The following article is provided by Rolling Stone, which recently named Grandmaster Flash and The Furious Five's "The Message" the Greatest Hip-Hop Song of All Time. Ahmir "Questlove" Thompson of the Roots, who helped put together the list, explains his ideology in the below essay.
I was eight years old when "Rapper's Delight" made its world premiere on Philadelphia radio. It happened at 8:24 p.m. on a Thursday, after a dinner of porgies, string beans and creamed corn. Me and my sister, Donn, were sneaking a listen of the local soul station while washing dishes when an army of percussion and a syncopated Latin piano line came out of my grandma's JVC clock radio – what appeared to be Chic's "Good Times." How was I to know that my world would come crashing down in a matter of 5, 4, 3, 2 . . .
I said a hip, hop, the hippy to the hippy/To the hip hip hop, you don't stop. . . .
The next night, I was prepared, with a prehistoric tape recorder in hand and a black-and-white composition notebook. My boy Aantar became my agent that week, scheduling performances of the song in exchange for snacks or hand-holding with girls in gym class. "Rapper's Delight" turned this future high school band geek into a superstar for the month of October 1979.
Some of the most powerful hip-hop songs are tracks with elements so simple your brain would explode trying to explain their logic: Take the unstoppable two-note guitar stab in Craig Mack's "Flava in Ya Ear." (I hounded the producer, Easy Mo Bee, for 17 years for the secret behind it – then wanted to throw someone out the window when I heard how basic it was.) Or the huge sound of the Roland 909 on Schoolly D's "PSK" – an echo that seemed like it came from a church cathedral eight city blocks wide.
These sounds had incredible power if you grew up with hip-hop: There was the summer I spent trying to match the mix to "The Adventures of Grandmaster Flash on the Wheels of Steel," note for note, on two Fisher-Price turntables. (My father, unimpressed, told me, "There ain't a living spinning other people's music" – little did you know, Dad, little did you know.) There were so many times when a song premiere could stop you in your tracks, then become a subject of discussion for the next four hours: in the high school lunchroom when me and Black Thought heard "Wrath of Kane" for the first time, or my first listen to "Fight the Power" – it sounded like Pharoah Sanders and Rahsaan Roland Kirk had gotten into a knife fight.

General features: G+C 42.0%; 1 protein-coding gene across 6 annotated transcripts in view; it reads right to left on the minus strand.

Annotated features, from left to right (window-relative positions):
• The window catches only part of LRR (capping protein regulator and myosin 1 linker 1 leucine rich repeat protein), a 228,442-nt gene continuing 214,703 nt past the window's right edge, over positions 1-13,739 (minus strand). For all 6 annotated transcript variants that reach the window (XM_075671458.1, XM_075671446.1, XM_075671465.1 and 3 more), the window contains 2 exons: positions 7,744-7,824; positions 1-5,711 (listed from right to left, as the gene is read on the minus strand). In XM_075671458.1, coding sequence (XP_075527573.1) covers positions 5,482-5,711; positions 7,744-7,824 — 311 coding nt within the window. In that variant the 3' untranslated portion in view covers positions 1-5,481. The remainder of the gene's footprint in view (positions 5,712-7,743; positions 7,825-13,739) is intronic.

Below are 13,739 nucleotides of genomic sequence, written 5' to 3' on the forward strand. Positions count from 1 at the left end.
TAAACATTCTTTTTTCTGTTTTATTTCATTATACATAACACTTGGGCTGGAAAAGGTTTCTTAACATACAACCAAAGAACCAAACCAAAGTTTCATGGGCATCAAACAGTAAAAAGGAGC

Hip-hop gives listeners sets of rules that you follow like the law, only to see them change every five years. I've seen my reactions to hip-hop change from age nine ("What the hell was that?") to age 14 ("That was incredible!") to age 22 ("Wait . . . are they allowed to do that?") to age 29 ("It was kinda different when I was a kid") to now ("What the fuck was that?!"). I've seen Vanilla Ice's "Ice Ice Baby" go from ruling the world to being a musical pariah to being an ironic statement in my DJ set that makes people smile.
The greatest hip-hop songs have the power to pull energy and excitement and anger and questions and self-doubt and raw emotion out of you. It could be a song that sets your neighborhood on fire ("Rebel Without a Pause") or a song on your headphones that makes you rethink what hip-hop is (Ultramagnetic MCs' "Ego Trippin' "). The common thread is change. The best hip-hop songs aren't blueprints – they are calls to action, reminders that you can start a revolution in three minutes. Just keep that clock radio on.